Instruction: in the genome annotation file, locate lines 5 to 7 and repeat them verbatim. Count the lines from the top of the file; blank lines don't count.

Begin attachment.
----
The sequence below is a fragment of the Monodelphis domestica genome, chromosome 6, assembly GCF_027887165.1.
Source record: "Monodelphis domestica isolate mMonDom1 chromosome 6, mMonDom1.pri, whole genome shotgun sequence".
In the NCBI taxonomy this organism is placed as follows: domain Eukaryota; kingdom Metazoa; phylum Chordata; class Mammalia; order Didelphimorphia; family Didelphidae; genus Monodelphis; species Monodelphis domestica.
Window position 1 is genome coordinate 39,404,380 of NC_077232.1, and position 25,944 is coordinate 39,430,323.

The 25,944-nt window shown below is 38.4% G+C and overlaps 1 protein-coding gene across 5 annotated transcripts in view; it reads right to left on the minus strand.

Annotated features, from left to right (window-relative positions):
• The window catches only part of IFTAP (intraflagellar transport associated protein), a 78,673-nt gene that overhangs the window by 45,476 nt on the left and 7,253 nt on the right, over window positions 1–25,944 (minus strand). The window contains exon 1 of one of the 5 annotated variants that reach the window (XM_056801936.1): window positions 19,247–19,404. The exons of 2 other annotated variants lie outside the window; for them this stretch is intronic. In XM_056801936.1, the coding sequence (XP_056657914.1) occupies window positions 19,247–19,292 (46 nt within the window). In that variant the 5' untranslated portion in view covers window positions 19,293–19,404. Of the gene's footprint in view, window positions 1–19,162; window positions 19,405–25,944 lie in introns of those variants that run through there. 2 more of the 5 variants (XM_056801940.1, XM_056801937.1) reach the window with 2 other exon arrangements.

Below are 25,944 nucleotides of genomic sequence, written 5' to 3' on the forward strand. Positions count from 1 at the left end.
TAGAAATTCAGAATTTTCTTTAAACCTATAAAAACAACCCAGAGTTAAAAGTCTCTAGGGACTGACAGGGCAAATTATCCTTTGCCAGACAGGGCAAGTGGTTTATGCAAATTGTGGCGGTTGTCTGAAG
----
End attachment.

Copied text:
The 25,944-nt window shown below is 38.4% G+C and overlaps 1 protein-coding gene across 5 annotated transcripts in view; it reads right to left on the minus strand.

Annotated features, from left to right (window-relative positions):
• The window catches only part of IFTAP (intraflagellar transport associated protein), a 78,673-nt gene that overhangs the window by 45,476 nt on the left and 7,253 nt on the right, over window positions 1–25,944 (minus strand). The window contains exon 1 of one of the 5 annotated variants that reach the window (XM_056801936.1): window positions 19,247–19,404. The exons of 2 other annotated variants lie outside the window; for them this stretch is intronic. In XM_056801936.1, the coding sequence (XP_056657914.1) occupies window positions 19,247–19,292 (46 nt within the window). In that variant the 5' untranslated portion in view covers window positions 19,293–19,404. Of the gene's footprint in view, window positions 1–19,162; window positions 19,405–25,944 lie in introns of those variants that run through there. 2 more of the 5 variants (XM_056801940.1, XM_056801937.1) reach the window with 2 other exon arrangements.